The current cryptocurrency mining bubble, especially the one related to Ethereum, has meant that graphics cards have not only disappeared from stores, but the price of these has almost doubled. But why are GPUs so sought after by miners?
What is cryptocurrency mining based on?
The reason why the concept of mining is used is because it is based on deciphering a key where it is increasingly difficult to do so. So the cost of decoding the next unit is always higher than the previous one. All this emulates the exploration of minerals where it is increasingly difficult to find new units and the added cost of the new minerals extracted affects the price of those already previously extracted, increasing it.
Due to the growing difficulty when mining, cryptocurrency mining farms have to renew their fleets of graphics cards. Not only due to wear but also due to the fact that the new architectures are more energy efficient than the previous ones, reducing costs when executing the mining algorithms.
In any case, the increase in the cost of mining must be differentiated from the demand in price of the different cryptocurrencies in the market, which does not start exclusively from costs but also from supply and demand.
GPU architecture is ideal for mining
When cryptocurrency mining began at the end of the 2000s, it was not using graphics cards but conventional CPUs. However, the increased difficulty of mining meant that the execution capacity of the CPUs more thought for executing serial code began to make them the less suitable hardware for mining.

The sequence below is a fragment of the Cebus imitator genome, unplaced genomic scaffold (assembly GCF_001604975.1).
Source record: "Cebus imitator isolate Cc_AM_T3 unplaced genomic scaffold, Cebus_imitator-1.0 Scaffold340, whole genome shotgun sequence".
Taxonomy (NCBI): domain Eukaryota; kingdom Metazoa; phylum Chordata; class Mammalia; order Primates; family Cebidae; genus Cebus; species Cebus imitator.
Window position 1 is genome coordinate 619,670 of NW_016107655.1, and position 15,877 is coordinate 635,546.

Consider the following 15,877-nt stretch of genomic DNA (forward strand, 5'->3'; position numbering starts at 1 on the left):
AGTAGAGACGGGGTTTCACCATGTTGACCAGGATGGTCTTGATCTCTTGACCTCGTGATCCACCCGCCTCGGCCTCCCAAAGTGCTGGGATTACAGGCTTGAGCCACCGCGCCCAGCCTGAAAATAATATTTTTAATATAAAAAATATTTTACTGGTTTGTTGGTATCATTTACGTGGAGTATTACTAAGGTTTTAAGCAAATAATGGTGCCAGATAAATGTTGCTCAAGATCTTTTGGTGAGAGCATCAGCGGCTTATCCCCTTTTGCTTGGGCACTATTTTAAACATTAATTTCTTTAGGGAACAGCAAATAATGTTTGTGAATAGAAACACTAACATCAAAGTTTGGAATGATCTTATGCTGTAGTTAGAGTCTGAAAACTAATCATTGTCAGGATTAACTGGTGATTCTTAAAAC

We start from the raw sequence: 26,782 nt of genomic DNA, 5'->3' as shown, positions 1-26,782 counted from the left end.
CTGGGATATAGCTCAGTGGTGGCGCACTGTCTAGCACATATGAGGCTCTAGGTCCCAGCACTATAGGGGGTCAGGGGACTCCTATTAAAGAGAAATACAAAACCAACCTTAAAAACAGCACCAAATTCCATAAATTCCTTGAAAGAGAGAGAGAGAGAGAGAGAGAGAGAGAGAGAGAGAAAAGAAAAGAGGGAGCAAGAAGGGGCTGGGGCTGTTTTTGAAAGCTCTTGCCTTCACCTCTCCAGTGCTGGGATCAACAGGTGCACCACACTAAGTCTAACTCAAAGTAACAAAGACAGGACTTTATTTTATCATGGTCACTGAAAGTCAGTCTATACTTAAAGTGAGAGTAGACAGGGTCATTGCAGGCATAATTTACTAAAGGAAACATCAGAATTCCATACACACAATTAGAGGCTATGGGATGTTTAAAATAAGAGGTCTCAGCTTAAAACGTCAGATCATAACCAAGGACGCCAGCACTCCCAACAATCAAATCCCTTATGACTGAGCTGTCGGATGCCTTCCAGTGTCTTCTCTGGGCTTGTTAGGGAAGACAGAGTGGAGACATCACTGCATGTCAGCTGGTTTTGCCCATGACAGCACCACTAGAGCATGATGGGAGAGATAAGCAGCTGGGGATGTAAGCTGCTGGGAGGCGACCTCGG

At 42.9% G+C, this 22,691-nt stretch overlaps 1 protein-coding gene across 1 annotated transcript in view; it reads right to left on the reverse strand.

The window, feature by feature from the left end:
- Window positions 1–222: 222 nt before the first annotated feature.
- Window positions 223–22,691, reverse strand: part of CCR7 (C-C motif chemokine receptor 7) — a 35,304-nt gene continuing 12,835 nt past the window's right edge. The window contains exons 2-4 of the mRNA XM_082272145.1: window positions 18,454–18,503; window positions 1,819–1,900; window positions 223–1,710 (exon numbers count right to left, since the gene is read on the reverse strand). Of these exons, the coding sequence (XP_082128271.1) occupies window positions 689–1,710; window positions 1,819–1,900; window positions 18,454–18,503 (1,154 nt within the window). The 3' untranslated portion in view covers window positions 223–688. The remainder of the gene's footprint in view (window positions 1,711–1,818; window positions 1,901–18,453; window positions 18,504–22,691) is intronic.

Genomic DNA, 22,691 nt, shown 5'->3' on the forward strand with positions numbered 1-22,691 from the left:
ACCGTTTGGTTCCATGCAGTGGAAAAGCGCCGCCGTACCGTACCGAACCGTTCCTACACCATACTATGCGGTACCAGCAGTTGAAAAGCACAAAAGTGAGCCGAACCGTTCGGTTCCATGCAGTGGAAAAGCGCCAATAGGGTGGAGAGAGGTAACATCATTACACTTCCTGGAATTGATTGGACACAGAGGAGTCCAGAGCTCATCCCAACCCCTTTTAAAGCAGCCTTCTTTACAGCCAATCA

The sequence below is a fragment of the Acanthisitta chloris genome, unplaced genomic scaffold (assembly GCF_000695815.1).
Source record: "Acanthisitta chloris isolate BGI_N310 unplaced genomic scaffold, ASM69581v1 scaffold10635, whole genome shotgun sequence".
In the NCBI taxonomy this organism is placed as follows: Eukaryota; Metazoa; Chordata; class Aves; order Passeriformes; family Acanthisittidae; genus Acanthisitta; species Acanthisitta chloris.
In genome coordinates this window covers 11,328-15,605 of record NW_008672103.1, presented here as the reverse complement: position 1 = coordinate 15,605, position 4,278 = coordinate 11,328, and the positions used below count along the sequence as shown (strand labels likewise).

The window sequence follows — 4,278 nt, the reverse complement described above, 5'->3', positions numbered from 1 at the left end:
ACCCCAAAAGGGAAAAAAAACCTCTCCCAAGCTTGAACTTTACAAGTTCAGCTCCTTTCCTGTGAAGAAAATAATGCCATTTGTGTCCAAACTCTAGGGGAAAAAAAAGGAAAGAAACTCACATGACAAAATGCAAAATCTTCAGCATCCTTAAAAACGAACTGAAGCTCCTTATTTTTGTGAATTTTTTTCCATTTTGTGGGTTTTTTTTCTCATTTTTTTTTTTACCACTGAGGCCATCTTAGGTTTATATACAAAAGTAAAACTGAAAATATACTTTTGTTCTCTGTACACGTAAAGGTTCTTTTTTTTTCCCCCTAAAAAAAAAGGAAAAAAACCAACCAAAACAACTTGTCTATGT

GPUs have the ability to compute thousands of data in parallel, thanks to their extensive SIMD units in combination with their dozens of shader units. So not only can they be mining different parts of the blockchain of each cryptocurrency in parallel, but they can also apply different algorithms and parts collaboratively.
The algorithms are applied through Compute Shader programs, which are shader programs that do not run in the 3D pipeline used to render graphics, and are rather used in other fields. In which the enormous power of the GPU is used to solve data problems in parallel. And one of these fields is cryptocurrency mining.
GPUs are cheaper to scale than a CPU
Having a CPU with a large number of cores that is designed to work in tandem and without associated latencies can cost us a high price, since for them server CPUs are necessary with the high cost that this entails. On the other hand, graphics cards, although when rendering they cannot work in parallel, they can do so in other applications and this allows to build many GPUs working in parallel at the cost of a CPU for servers.
A mining farm can take several graphics cards with high-end GPUs for mining, but also low and mid-end GPUs, and combine them with each other in parallel for great performance when decoding. That is why not only high-end graphics cards are sought after by miners, but the rest of the ranges.
Are we going to see a third mining bubble?
We cannot assure it, but cryptocurrencies with longer life than Ethereum have left the GPUs to be based on ASICs, fixed function units or accelerators that are designed for a single type of cryptocurrency and algorithm that lose flexibility in exchange for increasing a lot in efficiency with respect to energy consumption and cost. So cryptocurrency mining reached a point will leave conventional GPUs as they stopped using CPUs in their day.